Caitlyn Tabor, JD graduated from Albany Law School and is currently enrolled in the Master of Bioethics program at Harvard Medical School. Caitlyn is a Senior Researcher at the Center for Law, Brain, and Behavior at Harvard Medical School, and is a professor of bioethics, health law, and public health policy at the Renaissance School of Medicine at Stony Brook University. Caitlyn has written about issues at the intersection of law, human rights, neuroscience, and ethics and hopes to explore how neuroscience can be applied to existing asylum and immigration policies to reform these policies and develop more equitable protocols during this fellowship.
Meghana Vagwala (she/her), M.S., M.ScR, is a third year medical student at Harvard Medical School. A recipient of the Angier B. Duke full merit scholarship, she graduated Phi Beta Kappa from Duke University. As an undergraduate student, she designed her own major in “Neuroscience, Ethics, and Anthropology” with mentorship from Professor Walter Sinnott-Armstrong. She has first authored an empirical ethics paper on cognitive enhancement with Professor Ilina Singh in Neuroethics. She has conducted anthropological fieldwork in Nepal, studying sociocultural determinants mental health stigma in Nepali medicine, and in India, studying trauma and embodiment in women with a history of domestic abuse. In 2018 she was awarded a Marshall Scholarship, and earned a M.ScR degree in Medical Anthropology from the University of Edinburgh and an M.S. degree in Global Mental Health from Kings’ College London. At Harvard Medical School, she has been involved with the Neuroethics Hub since its inception earlier in 2022 and is currently working with Dr. Rachel Asher on a peer commentary for AJOB Neuroscience on power, history, and culture-related factors mediating the experiential salience of invasiveness of psychiatric treatment. After medical school, Meghana will pursue residency in psychiatry and hopes to have a clinical career with a specialization in combined psychodynamic psychotherapy and psychopharmacological practice. As a fellow, she is interested in ethical questions around the colonial influence of Western psychiatry and how this pertains to emerging neurotechnologies as well as clinical applications of bioethics and gene-ethics to the practice of child psychiatry.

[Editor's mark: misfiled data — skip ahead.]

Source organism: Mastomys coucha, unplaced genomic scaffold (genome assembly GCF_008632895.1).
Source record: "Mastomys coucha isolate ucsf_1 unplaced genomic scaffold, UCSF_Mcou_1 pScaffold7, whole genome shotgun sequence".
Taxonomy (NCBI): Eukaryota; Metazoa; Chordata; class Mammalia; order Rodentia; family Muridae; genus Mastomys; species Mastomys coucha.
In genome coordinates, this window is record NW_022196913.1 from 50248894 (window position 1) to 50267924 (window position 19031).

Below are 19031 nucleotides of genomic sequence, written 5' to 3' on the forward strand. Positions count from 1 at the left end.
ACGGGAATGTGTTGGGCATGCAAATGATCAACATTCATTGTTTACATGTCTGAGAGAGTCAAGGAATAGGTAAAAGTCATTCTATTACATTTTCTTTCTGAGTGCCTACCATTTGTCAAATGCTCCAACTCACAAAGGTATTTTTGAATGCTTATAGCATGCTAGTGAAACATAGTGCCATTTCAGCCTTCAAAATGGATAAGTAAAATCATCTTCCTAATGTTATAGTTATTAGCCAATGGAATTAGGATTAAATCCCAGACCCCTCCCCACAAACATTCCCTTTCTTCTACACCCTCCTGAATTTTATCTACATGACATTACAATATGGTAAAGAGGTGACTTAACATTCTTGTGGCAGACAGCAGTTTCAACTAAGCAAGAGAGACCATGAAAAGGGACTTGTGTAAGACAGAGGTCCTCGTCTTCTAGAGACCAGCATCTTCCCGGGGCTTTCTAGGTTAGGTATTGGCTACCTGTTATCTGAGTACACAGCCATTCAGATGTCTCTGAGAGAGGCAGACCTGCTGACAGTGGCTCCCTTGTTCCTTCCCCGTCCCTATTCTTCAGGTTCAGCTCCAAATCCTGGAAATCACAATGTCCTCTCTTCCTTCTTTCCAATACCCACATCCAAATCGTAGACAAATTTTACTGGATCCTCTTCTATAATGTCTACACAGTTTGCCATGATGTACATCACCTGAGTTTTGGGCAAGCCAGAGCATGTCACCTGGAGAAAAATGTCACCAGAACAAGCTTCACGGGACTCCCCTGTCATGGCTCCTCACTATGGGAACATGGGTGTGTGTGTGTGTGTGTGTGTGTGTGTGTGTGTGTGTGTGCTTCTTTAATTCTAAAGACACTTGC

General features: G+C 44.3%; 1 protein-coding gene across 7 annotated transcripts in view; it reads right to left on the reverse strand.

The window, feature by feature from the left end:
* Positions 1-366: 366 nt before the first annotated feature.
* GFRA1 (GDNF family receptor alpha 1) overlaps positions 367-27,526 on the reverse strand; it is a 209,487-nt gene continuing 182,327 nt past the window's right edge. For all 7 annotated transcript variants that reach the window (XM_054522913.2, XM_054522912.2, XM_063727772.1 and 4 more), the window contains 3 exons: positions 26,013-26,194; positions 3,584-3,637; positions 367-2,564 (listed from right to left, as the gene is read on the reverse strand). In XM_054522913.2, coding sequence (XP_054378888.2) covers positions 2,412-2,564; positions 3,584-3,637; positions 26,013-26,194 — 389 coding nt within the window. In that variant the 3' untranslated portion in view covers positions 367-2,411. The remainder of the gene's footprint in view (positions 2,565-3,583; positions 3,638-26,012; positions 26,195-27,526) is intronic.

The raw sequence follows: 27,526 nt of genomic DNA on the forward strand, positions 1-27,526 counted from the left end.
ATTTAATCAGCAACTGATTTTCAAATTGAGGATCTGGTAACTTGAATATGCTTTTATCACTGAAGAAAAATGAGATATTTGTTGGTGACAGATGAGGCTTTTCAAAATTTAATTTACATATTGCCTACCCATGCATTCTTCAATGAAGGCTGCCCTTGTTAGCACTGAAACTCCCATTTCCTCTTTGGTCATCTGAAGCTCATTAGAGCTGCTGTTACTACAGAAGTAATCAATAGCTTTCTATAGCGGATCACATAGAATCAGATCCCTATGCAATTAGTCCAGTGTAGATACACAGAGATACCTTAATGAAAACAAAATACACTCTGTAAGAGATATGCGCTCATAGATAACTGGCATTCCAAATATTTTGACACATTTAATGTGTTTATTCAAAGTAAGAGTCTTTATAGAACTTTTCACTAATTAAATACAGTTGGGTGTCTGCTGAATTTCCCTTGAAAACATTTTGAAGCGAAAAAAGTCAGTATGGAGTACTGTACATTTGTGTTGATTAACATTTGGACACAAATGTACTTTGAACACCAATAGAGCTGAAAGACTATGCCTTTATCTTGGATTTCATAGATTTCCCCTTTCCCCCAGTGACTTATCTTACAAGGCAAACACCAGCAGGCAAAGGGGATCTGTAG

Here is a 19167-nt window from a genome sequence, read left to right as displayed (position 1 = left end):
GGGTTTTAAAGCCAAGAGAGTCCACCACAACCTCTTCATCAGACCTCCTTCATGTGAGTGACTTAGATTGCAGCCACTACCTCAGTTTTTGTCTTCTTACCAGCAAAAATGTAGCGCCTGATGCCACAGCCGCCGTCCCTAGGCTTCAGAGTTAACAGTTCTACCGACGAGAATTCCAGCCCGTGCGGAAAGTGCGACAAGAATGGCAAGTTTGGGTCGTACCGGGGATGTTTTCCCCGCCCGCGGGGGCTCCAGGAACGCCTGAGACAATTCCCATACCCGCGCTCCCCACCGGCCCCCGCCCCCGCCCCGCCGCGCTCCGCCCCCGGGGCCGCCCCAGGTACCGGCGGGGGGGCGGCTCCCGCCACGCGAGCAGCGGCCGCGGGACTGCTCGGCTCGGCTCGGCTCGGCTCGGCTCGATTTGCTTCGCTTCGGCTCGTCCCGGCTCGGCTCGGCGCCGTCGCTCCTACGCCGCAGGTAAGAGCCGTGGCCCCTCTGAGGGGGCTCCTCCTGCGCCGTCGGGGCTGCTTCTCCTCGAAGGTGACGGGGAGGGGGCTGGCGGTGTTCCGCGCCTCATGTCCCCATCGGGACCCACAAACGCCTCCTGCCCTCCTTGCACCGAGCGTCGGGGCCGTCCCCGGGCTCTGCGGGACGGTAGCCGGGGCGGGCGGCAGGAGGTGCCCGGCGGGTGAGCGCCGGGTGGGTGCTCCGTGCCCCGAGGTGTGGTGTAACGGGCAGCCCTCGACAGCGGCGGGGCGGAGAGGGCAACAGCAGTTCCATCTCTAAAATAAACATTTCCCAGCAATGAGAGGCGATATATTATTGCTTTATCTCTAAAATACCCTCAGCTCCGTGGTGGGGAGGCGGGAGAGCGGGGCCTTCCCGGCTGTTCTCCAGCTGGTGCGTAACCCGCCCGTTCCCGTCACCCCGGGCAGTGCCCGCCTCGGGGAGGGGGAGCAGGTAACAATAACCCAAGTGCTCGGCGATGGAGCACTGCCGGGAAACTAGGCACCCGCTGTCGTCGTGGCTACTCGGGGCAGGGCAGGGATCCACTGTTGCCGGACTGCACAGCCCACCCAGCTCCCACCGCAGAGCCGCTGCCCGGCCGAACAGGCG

Kee Hwan Yeo is currently an LL.M. candidate at Harvard Law School, and is working on a paper evaluating recent action in state legislatures to introduce a statutory exemption from the death penalty for the severely mentally ill. She holds a B.A. in Jurisprudence from the University of Oxford, and as an undergraduate, was a volunteer with several pro bono schemes both in the UK and Singapore. She was also an intern with the State Courts and the Attorney-General’s Chambers in Singapore over the summer. Through these experiences, she has developed a deeper understanding of the endemic problems plaguing indigent defense, especially given the power imbalance between the State and the defendant in criminal cases, which drives her current interest in addressing the lack of safeguards for some of the most vulnerable defendants caught in the criminal justice system.